Jerry Sandusky, the Penn State University football team’s former defensive coordinator, now stands trial in a Pennsylvania courtroom on more than forty counts of allegedly sexually assaulting minors, boys involved with Sandusky’s non-profit organization, The Second Mile.
During the same week last November when the airwaves filled with the news of Sandusky’s first arrest, forensic psychiatrist Leslie Leibowitz testified, to much less attention, in New Haven during the penalty phase of Joshua Komisarjevsky’s Cheshire home invasion/murder trial. The doctor’s testimony focused on how the sexual abuse Komiarjevsky suffered as a child went unreported, untreated and eventually contributed to his murders and sexual abuse of Jennifer, Haley and Michaela Petit in 2007.
We did not know it at the time, but the media’s juxtaposing the young victims in Pennsylvania with a defendant who has committed some of the most horrific murders in recent history provided the best lesson in crime prevention. That is, the best protection against violent crime is preventing the offender from being created in the fist place. Komisarjevsky was once almost exactly like Sandusky’s victims are now and he shows what childhood sexual trauma victims can become without proper treatment of their abuse.
Placed side by side, the two stories also exposed our double standard in how we view childhood sexual abuse victims; the victims in Pennsylvania continue to receive our sympathy while Komisarjevsky, a childhood sexual abuse victim himself, is thoroughly reviled, so much so that we sentenced him to die. We have sympathy for victims at the time of their trauma but we blame them later when the untreated effects of that abuse cultivate aggression, eventually leading those victims to commit violent acts.
Trauma does not automatically color sexual abuse victims’ futures with pre-determined crime sprees and Komisarjevsky’s other contributed problems were well-documented. Unlike Komisarjevsky, because their abuse has been reported and acknowledged, treatment and psychotherapy can intervene and greatly improve the Second Mile boys’ chances at blocking trauma’s effects on their futures.
But not all victims are that lucky. According to the Bureau of Justice Statistics, upwards of 76 percent of all male violent offenders in the U.S. are victims of childhood sexual abuse. Estimates of the number of female offenders with sexual trauma histories range from 68 percent to 95 percent, according to public health studies. These numbers connect trauma and crime in ways we can no longer ignore. Policymakers bandy about reasons for law-breaking—poverty, lack of education and addiction—but nothing associates itself more with crime than trauma. If we had severed this link by treating violent male offenders who experienced sexual abuse “before”—at the time of their traumas, when we felt sympathy for them—then we could have prevented the “afters”—the crimes that made us despise them. Victims’ rights advocates who appreciate the link between abuse receivable and abuse payable must feel tremendous inner conflict while they work: Are they advocating now for a future predator?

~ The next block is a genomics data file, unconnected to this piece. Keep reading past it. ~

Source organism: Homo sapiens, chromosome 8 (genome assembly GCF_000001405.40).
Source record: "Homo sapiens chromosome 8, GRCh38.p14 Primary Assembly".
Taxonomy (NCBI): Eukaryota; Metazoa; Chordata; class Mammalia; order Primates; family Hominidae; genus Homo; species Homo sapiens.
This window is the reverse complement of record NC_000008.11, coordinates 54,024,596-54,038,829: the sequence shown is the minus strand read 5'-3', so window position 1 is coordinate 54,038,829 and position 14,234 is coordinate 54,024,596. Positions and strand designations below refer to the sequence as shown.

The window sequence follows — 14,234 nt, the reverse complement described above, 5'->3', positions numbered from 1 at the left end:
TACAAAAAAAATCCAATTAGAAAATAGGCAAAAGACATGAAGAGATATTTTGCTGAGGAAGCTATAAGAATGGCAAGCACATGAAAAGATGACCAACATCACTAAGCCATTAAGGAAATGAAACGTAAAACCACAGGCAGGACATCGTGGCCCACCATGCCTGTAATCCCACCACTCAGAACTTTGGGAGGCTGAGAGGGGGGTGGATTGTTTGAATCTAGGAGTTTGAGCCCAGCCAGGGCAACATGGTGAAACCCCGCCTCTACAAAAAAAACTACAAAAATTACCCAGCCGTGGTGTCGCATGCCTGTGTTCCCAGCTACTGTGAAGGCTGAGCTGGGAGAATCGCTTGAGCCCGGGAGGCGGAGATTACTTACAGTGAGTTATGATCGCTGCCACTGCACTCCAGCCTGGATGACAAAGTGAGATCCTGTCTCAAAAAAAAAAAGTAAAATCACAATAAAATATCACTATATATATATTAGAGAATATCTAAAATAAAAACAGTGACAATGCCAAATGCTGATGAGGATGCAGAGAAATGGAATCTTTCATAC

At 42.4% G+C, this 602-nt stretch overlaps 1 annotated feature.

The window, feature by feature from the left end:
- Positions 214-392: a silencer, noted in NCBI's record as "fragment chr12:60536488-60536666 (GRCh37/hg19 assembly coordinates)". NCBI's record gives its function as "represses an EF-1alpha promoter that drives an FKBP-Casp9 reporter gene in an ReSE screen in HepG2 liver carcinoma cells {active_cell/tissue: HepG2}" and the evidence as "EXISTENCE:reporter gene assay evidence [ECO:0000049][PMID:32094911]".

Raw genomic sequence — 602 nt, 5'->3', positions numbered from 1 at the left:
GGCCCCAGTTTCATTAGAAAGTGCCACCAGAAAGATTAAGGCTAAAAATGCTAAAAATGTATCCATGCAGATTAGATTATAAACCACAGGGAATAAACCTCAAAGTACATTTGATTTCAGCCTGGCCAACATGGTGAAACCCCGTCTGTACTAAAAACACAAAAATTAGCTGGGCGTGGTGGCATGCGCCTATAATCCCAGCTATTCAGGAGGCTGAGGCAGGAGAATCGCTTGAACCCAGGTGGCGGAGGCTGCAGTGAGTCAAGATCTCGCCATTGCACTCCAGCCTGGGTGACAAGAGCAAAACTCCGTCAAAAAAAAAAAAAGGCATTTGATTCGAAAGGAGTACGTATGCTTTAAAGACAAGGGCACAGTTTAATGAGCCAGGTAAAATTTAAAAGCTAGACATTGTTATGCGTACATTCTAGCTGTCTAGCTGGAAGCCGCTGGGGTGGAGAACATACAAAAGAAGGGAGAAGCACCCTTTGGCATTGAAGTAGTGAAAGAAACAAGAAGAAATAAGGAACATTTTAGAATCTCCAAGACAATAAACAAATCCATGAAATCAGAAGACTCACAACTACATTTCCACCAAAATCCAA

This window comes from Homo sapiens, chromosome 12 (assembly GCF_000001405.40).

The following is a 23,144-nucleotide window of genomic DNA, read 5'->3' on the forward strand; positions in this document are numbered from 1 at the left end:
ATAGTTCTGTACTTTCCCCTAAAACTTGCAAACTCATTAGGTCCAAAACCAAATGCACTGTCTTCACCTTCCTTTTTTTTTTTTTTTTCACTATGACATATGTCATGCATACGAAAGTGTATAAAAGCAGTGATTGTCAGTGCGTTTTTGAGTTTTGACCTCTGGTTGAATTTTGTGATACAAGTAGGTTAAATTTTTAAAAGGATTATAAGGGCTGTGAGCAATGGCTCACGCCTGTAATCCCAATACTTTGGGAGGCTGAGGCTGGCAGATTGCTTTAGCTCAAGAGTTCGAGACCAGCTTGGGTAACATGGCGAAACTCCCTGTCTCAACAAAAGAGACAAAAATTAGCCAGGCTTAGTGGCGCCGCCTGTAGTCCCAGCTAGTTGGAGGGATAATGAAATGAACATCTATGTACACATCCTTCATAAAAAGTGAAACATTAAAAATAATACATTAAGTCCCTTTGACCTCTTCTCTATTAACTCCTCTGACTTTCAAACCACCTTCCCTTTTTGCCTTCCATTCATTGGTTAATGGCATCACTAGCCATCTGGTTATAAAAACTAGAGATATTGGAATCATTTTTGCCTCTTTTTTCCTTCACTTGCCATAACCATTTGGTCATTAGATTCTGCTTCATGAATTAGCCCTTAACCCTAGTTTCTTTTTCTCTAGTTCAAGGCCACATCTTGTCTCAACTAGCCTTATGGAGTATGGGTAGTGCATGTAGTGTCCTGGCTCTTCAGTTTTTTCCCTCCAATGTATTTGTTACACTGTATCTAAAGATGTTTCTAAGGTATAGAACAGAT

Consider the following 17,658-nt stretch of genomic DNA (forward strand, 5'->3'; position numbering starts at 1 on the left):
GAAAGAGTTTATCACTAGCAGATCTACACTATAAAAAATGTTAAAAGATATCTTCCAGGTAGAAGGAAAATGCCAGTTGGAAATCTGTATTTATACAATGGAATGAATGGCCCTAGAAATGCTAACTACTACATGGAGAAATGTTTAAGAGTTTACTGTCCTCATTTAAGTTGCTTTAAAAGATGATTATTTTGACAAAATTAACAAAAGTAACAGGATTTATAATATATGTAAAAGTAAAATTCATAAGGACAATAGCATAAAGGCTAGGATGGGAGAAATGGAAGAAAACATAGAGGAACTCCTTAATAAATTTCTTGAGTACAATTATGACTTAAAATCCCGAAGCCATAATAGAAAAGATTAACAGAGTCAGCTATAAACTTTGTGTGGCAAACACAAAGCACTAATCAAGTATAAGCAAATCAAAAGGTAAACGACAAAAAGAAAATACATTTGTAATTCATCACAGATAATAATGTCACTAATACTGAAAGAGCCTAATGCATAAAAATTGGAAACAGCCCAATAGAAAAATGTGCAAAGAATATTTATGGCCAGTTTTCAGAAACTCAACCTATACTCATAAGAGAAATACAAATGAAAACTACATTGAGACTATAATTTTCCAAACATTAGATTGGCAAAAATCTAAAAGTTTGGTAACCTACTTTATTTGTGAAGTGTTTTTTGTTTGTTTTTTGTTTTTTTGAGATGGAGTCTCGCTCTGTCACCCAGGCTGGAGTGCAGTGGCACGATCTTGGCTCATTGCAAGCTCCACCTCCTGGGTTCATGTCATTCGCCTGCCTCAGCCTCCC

If over 75 percent of predators were sexually abused themselves, then Sandusky’s and Komisarjevsky’s trials provide solid evidence that what we seek to punish in these two men is not their actions, but our own failures: through wishy-washy reporting mandates, we encourage underreporting of traumatic events; through stigma, we shame victims into transferring responsibility for the event onto themselves; through sexism and unreasonable expectations of men, we discourage them from acknowledging emotional pain and seeking treatment for abuse. Even though statistics indicate that one in seven men has been sexually abused, accompanying statistics report that women are three times more likely to report abuse than men, so the problem is much wider and more devastating than we know. Ultimately, through our own actions, we strengthen the link between childhood sexual trauma and crime because we help harbor the secrets.
We dislike knowing the backstories of criminal defendants. Turning our eyes toward an offender’s own history of trauma assigns victim status to the perpetrator and upends the culture of blame in criminal justice. Knowing that an offender has been abused himself, and that very victimization may have started him on a course of behavioral dysfunction that led to his crime, shifts our nation’s focus towards prevention and therapy and away from retribution, that pound of flesh we want to measure on the scales of justice.
But between the pages of the backstory we find the starting point for stopping victims’ painful experiences from changing them in ways that guarantee both their own demise and the exploitation of others. By properly identifying and treating childhood sexual abuse victims, we may be able to stop the conception of crime. Between the pages of the backstory is where the lesson on crime prevention begins.
Chandra Bozelko is Inmate No. 330445 at York Correctional Institution in Niantic.